Have a Meal Idea List 

We have several meals that I make over and over again. We know we like them and they’re easy to make with little thought. Kendra at The Lazy Genius calls them “Brainless Crowdpleasers,” because they are recipes that don’t take much thought and they please your crowd/family.

Some of ours include:

  • Burrito bowls
  • Curry
  • Pasta salad
  • Roasted veggies, beans, and bread or cornbread
  • Any type of soup or chili
  • Homemade pizza
  • Breakfast for dinner

I also keep a list of meals I like to make for guests or big crowds that draw from our staple list.

Shop in Season/on Sale

When I make my grocery list each week, the first thing I do is look at the Aldi sale ad to see what produce is on sale for the week. Now that we’re starting to get produce from our garden, I can include that in my list as well.

Some things I buy every week whether or not they’re on sale (such as apples, bananas, and spinach), but I will probably only buy Brussels sprouts, asparagus, or strawberries when they’re on sale.

Use Most Perishable Items First

To avoid wasting food, make sure you use ingredients that will go bad the quickest, the earliest. If I bought zucchini on sale at Aldi, I know it is nearing the end of its freshness, so I’ll make a recipe containing zucchini early in the week.

Spinach turns more quickly than cabbage or carrots, so I’ll be sure to serve spinach salads earlier in the week and change to cabbage or carrot salads later. 

This cuts down both on decision fatigue and food/money waste.

Plan Leftover Nights

I do not plan seven breakfasts, lunches, and suppers a week. I usually plan four to five meals a week, depending on what our plans are in a given week.

As I mentioned before, we like having leftovers for lunch (and it saves me from having to plan lunches), so I like making more food for dinner than we will eat in a night. Even with eating leftovers for lunch, after a few days we still have a serving or two of a few different dinners. 

On planned leftover nights I will assess how much food we have and see if I need to supplement with anything. Usually, I will make a salad, and if I feel like we need more food I will bake a few potatoes, make a loaf of bread or cornbread, or scramble some eggs.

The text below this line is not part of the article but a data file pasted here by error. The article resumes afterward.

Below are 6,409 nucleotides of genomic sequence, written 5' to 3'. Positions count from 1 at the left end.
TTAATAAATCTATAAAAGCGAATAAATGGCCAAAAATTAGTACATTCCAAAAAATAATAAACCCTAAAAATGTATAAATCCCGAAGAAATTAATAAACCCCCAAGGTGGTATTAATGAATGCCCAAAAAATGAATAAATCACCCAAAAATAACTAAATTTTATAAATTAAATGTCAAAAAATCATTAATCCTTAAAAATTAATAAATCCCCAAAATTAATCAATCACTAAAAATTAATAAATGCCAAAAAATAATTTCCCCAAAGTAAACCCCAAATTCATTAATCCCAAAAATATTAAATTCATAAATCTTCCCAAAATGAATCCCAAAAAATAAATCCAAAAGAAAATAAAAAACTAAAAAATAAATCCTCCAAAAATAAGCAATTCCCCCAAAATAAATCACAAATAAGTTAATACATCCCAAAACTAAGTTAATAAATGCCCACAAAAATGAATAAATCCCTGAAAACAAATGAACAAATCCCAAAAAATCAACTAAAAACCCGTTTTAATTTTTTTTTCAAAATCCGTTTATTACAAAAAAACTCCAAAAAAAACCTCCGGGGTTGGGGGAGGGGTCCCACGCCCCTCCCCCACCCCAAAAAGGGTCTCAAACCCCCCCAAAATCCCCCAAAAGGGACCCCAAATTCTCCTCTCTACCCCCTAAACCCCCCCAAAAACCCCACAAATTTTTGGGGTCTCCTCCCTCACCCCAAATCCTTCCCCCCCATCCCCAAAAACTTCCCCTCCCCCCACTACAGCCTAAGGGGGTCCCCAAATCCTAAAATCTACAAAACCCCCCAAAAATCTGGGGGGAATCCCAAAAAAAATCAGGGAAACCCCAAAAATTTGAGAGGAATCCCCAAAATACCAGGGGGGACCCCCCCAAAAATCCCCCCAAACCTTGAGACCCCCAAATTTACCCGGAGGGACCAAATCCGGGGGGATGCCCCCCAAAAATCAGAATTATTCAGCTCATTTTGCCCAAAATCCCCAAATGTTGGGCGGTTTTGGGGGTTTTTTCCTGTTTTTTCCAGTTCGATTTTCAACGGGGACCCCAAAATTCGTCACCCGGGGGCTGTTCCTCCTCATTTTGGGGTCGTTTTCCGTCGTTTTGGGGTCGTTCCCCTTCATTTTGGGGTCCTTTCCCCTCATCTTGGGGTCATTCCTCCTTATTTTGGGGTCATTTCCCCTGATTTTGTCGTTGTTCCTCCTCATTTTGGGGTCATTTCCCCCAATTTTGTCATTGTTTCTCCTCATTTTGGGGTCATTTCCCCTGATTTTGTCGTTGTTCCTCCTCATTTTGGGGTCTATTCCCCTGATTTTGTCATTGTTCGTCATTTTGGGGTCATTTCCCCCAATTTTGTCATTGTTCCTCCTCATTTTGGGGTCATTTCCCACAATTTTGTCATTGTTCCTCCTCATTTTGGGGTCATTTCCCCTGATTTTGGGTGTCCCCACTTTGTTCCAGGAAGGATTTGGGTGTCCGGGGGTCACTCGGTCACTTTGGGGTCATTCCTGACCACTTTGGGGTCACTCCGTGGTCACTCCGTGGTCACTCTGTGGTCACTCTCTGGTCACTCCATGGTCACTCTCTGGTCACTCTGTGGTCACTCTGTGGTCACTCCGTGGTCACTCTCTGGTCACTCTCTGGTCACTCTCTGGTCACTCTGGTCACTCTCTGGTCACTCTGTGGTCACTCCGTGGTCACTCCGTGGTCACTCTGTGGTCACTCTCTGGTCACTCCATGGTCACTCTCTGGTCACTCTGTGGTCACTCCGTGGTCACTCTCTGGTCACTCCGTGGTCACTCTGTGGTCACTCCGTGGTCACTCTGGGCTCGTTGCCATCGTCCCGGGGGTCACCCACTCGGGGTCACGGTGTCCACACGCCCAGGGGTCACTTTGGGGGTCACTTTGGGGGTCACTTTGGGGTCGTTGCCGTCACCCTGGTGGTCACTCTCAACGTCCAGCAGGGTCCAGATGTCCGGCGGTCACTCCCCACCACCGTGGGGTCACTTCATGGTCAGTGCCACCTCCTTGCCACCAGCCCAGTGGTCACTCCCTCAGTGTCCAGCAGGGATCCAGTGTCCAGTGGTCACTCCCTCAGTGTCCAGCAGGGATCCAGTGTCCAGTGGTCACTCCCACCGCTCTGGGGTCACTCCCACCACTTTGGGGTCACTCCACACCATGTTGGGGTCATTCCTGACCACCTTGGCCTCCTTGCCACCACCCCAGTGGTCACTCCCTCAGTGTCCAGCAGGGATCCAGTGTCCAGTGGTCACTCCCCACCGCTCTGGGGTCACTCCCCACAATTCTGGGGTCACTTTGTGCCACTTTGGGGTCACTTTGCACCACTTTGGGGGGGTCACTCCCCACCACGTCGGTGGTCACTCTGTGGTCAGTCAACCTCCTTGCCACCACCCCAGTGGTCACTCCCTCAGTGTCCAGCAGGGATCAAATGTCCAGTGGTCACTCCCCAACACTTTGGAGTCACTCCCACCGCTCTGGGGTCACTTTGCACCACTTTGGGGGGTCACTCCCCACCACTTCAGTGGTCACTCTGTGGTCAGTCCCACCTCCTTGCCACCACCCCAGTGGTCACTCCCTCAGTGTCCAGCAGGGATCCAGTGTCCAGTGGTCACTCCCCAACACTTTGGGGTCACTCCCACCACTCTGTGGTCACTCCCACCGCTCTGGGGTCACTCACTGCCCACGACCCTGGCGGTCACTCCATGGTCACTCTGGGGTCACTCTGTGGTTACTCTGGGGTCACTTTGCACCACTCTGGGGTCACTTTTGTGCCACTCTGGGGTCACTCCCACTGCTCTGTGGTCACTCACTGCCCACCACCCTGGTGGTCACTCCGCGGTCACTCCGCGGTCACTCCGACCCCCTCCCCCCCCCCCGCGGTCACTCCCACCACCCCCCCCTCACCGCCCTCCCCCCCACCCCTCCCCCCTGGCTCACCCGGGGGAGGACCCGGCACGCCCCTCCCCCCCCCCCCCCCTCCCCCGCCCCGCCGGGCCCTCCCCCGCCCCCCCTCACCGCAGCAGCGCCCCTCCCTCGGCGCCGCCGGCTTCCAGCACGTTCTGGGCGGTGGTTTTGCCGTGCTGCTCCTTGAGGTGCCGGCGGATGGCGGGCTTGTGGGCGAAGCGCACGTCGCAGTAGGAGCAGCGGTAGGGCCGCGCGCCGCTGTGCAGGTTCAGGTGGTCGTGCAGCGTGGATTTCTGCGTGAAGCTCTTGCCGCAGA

Put it All Together

Once I have my list of sale items and what staples and produce I have on hand, I can put it all together for a rough meal plan. I like to make a list of meals I can make from the list, but I don’t assign days to them unless we’re having guests. I never know what we will feel like eating or how much time I’ll have on a certain day, so I like to decide the day of which meal I’ll make.

Some basic guidelines I tend to stick to when I make this meal plan/list are: 

  • Salad once a day (either for lunch or dinner)
  • Brunch on the weekend
  • Special dinner for Friday date night (usually pizza!)
  • Any special requests from Sam

Some weeks I’ll stick to my plan and make every meal I wrote out. Some weeks I’ll find a new recipe or idea that uses ingredients I have on hand and make that instead. Mostly I try to be flexible and enjoy it because I do enjoy being in the kitchen.

Recap

Meal planning is great, but it doesn’t exactly work for everyone. I have figured out a system that works for us in our season right now, but it won’t work for everyone. The basics of my system are:

  • Always have staples
  • Have a meal plan list
  • Shop in-season/on sale
  • Use most perishable items first
  • Plan leftover nights

Do you meal plan? How do you do it?

At Home Date Night Ideas

After we got married we lived in Romania for a year. I was still in school to finish my Bachelor’s degree, and Sam was preaching and evangelizing, as well as studying for his Master’s degree, so we spent most of our time together. We sat and studied together, we went to Bible studies, and we went out and passed out flyers or talked to people we met.


It was a sweet time in our marriage and I loved doing everything together, especially as everything was so new. But I was still lonely. While we were side by side nearly all day, we didn’t always have time to visit and talk as much as we thought.


So one day after we had been married for a few months, Sam announced that he was taking me on a date. We hadn’t eaten out anywhere yet while we lived in Romania (other than the homes of others), so the prospect was exciting. He took me to a restaurant he had seen while out on a run and we enjoyed interpreting the menu and enjoying a meal together, followed by a walk and coffee.